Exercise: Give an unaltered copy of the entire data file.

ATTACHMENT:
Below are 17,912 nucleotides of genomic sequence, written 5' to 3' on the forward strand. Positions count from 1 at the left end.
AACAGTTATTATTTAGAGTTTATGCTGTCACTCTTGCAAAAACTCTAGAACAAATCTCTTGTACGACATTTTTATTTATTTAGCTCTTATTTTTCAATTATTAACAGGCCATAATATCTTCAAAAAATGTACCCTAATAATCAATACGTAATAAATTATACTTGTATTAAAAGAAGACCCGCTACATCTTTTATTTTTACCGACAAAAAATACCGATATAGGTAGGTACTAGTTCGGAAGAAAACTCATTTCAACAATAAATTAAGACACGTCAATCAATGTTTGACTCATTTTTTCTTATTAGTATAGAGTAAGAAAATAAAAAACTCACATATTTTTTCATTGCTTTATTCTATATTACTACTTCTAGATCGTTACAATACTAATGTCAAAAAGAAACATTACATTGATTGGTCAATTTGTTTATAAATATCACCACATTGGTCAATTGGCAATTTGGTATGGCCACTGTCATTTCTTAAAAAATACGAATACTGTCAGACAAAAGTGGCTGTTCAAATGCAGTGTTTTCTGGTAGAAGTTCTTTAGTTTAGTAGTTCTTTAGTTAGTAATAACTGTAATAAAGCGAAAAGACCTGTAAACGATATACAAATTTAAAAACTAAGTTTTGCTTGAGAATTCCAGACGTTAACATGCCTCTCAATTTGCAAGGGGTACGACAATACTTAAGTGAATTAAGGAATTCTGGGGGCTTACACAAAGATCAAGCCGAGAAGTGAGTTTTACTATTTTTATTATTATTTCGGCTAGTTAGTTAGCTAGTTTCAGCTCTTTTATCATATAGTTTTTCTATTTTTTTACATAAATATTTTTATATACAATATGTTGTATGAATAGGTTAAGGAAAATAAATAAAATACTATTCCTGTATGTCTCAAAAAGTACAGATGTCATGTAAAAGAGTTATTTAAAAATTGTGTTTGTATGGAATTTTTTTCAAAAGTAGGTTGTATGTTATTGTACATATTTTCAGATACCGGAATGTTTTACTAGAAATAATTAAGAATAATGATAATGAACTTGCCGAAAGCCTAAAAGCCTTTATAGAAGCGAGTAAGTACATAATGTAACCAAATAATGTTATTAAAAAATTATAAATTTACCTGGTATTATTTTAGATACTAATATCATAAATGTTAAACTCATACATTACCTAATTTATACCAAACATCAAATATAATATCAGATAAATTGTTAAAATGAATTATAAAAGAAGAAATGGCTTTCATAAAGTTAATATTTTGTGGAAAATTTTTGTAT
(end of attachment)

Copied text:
Below are 17,912 nucleotides of genomic sequence, written 5' to 3' on the forward strand. Positions count from 1 at the left end.
AACAGTTATTATTTAGAGTTTATGCTGTCACTCTTGCAAAAACTCTAGAACAAATCTCTTGTACGACATTTTTATTTATTTAGCTCTTATTTTTCAATTATTAACAGGCCATAATATCTTCAAAAAATGTACCCTAATAATCAATACGTAATAAATTATACTTGTATTAAAAGAAGACCCGCTACATCTTTTATTTTTACCGACAAAAAATACCGATATAGGTAGGTACTAGTTCGGAAGAAAACTCATTTCAACAATAAATTAAGACACGTCAATCAATGTTTGACTCATTTTTTCTTATTAGTATAGAGTAAGAAAATAAAAAACTCACATATTTTTTCATTGCTTTATTCTATATTACTACTTCTAGATCGTTACAATACTAATGTCAAAAAGAAACATTACATTGATTGGTCAATTTGTTTATAAATATCACCACATTGGTCAATTGGCAATTTGGTATGGCCACTGTCATTTCTTAAAAAATACGAATACTGTCAGACAAAAGTGGCTGTTCAAATGCAGTGTTTTCTGGTAGAAGTTCTTTAGTTTAGTAGTTCTTTAGTTAGTAATAACTGTAATAAAGCGAAAAGACCTGTAAACGATATACAAATTTAAAAACTAAGTTTTGCTTGAGAATTCCAGACGTTAACATGCCTCTCAATTTGCAAGGGGTACGACAATACTTAAGTGAATTAAGGAATTCTGGGGGCTTACACAAAGATCAAGCCGAGAAGTGAGTTTTACTATTTTTATTATTATTTCGGCTAGTTAGTTAGCTAGTTTCAGCTCTTTTATCATATAGTTTTTCTATTTTTTTACATAAATATTTTTATATACAATATGTTGTATGAATAGGTTAAGGAAAATAAATAAAATACTATTCCTGTATGTCTCAAAAAGTACAGATGTCATGTAAAAGAGTTATTTAAAAATTGTGTTTGTATGGAATTTTTTTCAAAAGTAGGTTGTATGTTATTGTACATATTTTCAGATACCGGAATGTTTTACTAGAAATAATTAAGAATAATGATAATGAACTTGCCGAAAGCCTAAAAGCCTTTATAGAAGCGAGTAAGTACATAATGTAACCAAATAATGTTATTAAAAAATTATAAATTTACCTGGTATTATTTTAGATACTAATATCATAAATGTTAAACTCATACATTACCTAATTTATACCAAACATCAAATATAATATCAGATAAATTGTTAAAATGAATTATAAAAGAAGAAATGGCTTTCATAAAGTTAATATTTTGTGGAAAATTTTTGTAT